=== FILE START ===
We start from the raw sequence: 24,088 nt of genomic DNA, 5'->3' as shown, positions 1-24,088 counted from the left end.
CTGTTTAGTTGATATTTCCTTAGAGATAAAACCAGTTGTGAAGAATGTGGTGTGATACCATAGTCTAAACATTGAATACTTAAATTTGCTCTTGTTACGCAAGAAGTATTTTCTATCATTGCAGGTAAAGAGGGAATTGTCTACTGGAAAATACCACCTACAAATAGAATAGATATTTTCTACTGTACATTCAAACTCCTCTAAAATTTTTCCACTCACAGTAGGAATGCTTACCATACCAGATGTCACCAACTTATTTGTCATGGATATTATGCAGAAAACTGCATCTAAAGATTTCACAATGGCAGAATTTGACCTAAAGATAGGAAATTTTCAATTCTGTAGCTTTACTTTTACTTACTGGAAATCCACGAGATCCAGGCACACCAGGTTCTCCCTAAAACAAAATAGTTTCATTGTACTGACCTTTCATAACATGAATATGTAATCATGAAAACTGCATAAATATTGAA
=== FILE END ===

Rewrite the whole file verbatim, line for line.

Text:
We start from the raw sequence: 24,088 nt of genomic DNA, 5'->3' as shown, positions 1-24,088 counted from the left end.
CTGTTTAGTTGATATTTCCTTAGAGATAAAACCAGTTGTGAAGAATGTGGTGTGATACCATAGTCTAAACATTGAATACTTAAATTTGCTCTTGTTACGCAAGAAGTATTTTCTATCATTGCAGGTAAAGAGGGAATTGTCTACTGGAAAATACCACCTACAAATAGAATAGATATTTTCTACTGTACATTCAAACTCCTCTAAAATTTTTCCACTCACAGTAGGAATGCTTACCATACCAGATGTCACCAACTTATTTGTCATGGATATTATGCAGAAAACTGCATCTAAAGATTTCACAATGGCAGAATTTGACCTAAAGATAGGAAATTTTCAATTCTGTAGCTTTACTTTTACTTACTGGAAATCCACGAGATCCAGGCACACCAGGTTCTCCCTAAAACAAAATAGTTTCATTGTACTGACCTTTCATAACATGAATATGTAATCATGAAAACTGCATAAATATTGAA